Head or Heart When Appealing to Donors? (Part Two-The Head)
A ‘Heady’ Approach
Another school of thought is that donors are really more like investors: they invest their charitable dollars in nonprofits of their choice, and the ‘return’ they get from so doing is the ‘psychic reward’ of having done a good thing with their money. In other words, ideally there would be a social capital marketplace that facilitates the connection of sources of capital (donors) to uses of capital (nonprofits). According to a key feature in The Economist that highlighted this issue almost three years ago, three things would be needed for a philanthropic marketplace to work:
"First, there must be something for philanthropists to ‘invest’ in—something that, ideally, will be created by ‘social entrepreneurs’, just as in the for-profit world entrepreneurs create companies that end up traded on the stockmarket.
Second, the market requires an infrastructure, the philanthropic equivalent of stockmarkets, investment banks, research houses, management consultants and so on .
Third, philanthropists themselves need to behave more like investors. That means allocating their money to make the greatest possible difference to society's problems: in other words, to maximise their ‘social return’."
Writing for the Financial Times, Sean Stannard-Stockton describes the social capital marketplace as one that is, “characterized by a model of giving that mirrors the financial markets,” but that is, “still in its infancy.” In the article, he goes on to hypothesize about what this marketplace will look like in 25 years. He suggests:
“For many donors, the year 2033 does not look a whole lot different from 2008. Many people simply write checks to charities and devote the bulk of their giving to non-profit organizations in their community.
But for some donors, the landscape is radically different. The “social stock exchanges” that became popular between 2011 and 2019 now include all but a few large non-profits and many small but ambitious start-ups.
These exchanges compete for non-profit listings. Exchanges include big national networks with some international organizations, down to small local exchanges.
The business of giving money away is particularly different for large private foundations and smaller “impact-oriented” foundations. Instead of expecting non-profits to solicit them for grants, these foundations’ “impact committees” and “program analysts” spend their days looking for and researching potential grantees. Given the considerable information disclosure required by the exchanges, much of the information required for grantee research is available online. Third-party evaluation firms provide regular reports on listed non-profits and these reports are a valuable input for the foundations.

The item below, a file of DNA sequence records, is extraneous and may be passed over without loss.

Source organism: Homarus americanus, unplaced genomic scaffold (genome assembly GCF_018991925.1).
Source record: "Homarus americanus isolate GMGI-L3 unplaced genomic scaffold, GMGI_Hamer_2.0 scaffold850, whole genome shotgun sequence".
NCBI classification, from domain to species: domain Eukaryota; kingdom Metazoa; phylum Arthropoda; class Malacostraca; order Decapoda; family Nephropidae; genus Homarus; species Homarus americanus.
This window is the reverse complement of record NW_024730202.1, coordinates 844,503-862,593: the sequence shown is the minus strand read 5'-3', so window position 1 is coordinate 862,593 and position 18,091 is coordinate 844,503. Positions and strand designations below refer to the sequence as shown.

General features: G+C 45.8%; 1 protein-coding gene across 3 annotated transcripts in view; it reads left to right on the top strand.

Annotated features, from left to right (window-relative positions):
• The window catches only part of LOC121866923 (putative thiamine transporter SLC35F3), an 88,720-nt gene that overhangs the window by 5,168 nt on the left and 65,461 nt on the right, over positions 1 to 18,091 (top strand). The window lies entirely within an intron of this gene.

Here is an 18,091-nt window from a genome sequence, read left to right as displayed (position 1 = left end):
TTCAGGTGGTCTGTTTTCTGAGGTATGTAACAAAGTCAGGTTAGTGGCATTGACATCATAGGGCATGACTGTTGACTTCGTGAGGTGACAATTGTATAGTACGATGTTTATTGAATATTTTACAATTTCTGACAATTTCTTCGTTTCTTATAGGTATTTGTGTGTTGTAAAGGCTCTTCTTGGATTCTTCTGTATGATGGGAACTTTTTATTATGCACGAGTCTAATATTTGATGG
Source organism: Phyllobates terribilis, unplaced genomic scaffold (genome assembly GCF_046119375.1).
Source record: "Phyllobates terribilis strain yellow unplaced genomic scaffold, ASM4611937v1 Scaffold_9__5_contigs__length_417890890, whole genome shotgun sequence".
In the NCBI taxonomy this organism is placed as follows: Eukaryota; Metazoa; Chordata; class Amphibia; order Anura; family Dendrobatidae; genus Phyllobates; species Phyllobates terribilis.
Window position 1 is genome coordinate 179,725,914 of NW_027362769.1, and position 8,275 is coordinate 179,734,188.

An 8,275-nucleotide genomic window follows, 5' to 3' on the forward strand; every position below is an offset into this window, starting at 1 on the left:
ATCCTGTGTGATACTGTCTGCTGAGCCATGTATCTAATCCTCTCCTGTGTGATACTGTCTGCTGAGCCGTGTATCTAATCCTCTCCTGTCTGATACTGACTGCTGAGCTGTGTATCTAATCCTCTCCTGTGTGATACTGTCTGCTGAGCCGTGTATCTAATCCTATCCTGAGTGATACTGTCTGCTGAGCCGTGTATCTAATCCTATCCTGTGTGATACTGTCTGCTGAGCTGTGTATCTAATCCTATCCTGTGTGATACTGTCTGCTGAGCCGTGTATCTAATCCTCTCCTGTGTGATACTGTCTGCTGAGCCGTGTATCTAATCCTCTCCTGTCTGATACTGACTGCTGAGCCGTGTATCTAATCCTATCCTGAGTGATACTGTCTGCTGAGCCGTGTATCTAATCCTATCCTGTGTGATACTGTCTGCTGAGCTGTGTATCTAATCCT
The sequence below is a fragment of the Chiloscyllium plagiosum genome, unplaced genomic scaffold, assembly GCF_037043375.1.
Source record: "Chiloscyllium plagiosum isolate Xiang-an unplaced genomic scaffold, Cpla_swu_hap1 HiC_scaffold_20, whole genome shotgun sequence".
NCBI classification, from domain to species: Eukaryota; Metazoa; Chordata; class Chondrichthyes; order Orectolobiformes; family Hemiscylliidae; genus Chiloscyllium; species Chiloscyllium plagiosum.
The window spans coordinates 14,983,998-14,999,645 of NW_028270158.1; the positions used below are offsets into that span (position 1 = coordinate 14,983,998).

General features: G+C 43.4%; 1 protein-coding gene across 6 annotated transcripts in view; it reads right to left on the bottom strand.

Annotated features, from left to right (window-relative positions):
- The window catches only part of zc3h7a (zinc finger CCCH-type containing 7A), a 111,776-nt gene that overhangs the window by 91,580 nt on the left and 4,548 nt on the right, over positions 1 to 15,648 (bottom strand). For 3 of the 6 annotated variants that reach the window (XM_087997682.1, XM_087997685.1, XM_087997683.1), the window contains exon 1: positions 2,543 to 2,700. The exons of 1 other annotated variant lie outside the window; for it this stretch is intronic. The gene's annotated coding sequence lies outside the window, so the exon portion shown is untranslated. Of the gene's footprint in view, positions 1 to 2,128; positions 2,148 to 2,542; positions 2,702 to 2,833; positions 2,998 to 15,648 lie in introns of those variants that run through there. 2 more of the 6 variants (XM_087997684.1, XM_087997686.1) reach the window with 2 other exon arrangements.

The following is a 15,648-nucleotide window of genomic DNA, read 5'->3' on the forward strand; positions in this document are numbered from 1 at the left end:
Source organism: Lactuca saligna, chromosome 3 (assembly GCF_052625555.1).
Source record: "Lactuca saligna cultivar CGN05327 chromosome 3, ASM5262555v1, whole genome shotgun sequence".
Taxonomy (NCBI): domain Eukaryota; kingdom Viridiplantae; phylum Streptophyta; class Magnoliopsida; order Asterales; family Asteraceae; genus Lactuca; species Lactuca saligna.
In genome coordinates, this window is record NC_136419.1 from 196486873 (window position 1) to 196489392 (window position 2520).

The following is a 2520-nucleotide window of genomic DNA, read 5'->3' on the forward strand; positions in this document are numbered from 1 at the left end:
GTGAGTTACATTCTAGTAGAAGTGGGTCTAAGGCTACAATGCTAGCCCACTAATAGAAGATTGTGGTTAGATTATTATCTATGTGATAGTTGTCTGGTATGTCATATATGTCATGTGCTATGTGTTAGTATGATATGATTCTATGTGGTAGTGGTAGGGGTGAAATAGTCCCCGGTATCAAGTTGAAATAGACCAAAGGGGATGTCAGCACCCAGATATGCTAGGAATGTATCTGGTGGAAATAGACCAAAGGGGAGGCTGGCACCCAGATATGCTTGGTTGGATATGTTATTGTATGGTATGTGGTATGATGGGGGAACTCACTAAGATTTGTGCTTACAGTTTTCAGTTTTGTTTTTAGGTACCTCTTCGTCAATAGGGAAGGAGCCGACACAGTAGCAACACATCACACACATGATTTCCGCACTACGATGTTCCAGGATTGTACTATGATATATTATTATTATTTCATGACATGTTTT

While the cost to non-profits of conforming to the exchanges’ information disclosure requirements is steep, once listed they find grant dollars come looking for them rather than the other way round. Exchange-listed non-profits tend to have small fund-raising groups that focus on “donor relations”. They market the non-profit by attending “road shows” where they have the chance to make their case.”
Jeff Tuller and Allan Benamer agree that the philanthropic sector is ripe for this type of mechanism. They are co-founders of SocialMarkets, an Internet-based organization whose mission is to “build the foundation for a true social capital marketplace. This is only possible through the measurement of both social good and the risk involved in its creation, asking for the cooperation of both those who create social goods and those who invest in them.” [Full disclosure: GivingNet currently serves as fiscal sponsor for SocialMarkets.] Their “vision” is “of an ideal outcome of the socialmarkets enterprise: the foundation of a true social capital marketplace. We believe such an outcome is only possible through the measurement of both social good and the risk involved in its creation. We know that such an outcome is only possible with the cooperation of both those who create social good and those who invest in them.”
In his blog on the subject, Benamer goes on to describe socialmarkets.org as a place, “where donors ‘invest’ in nonprofit projects based on their SROI (Social Return On Investment.):
“There are plenty of donors looking for a “best-bang-for-the-buck” (i.e. maximum SROI) approach to non-profit investment, and right now there is not much useful data out there for them. The success of sites like Charity Navigator are a testament to the need for metrics, but they only tell potential donors about what nonprofits spend, rather than what they accomplish. Surely we can do better than that.”
Socialmarkets is in its very early stages of development, but you can check out their approach by viewing their current listings. For example, a donor might choose to fund Rushing Rivers Institute to train people to save rivers. Socialmarkets has determined that a $100,000.00 investment in this cause would yield a $238,853.00 SROI. Donors can also vote for their favorite listings, and there is a “leaderboard” in which donors are rated by their overall social return on investment for all the donations they have made through socialmarkets.
Meeting in the Middle
While on the surface GreatNonprofits and SocialMarkets seem to have almost diametrically opposed approaches to luring donor interest and investment in nonprofit causes, in reality their founders would agree that some combination of touching the hearts of donors while appealing to their desire for transparency, accountability and efficient, effective use of their charitable dollars is required. There is a spectrum of donor types and donor expectations, and some combination of the information provided by these two organizations is likely to appeal to most. Donors--what do you think?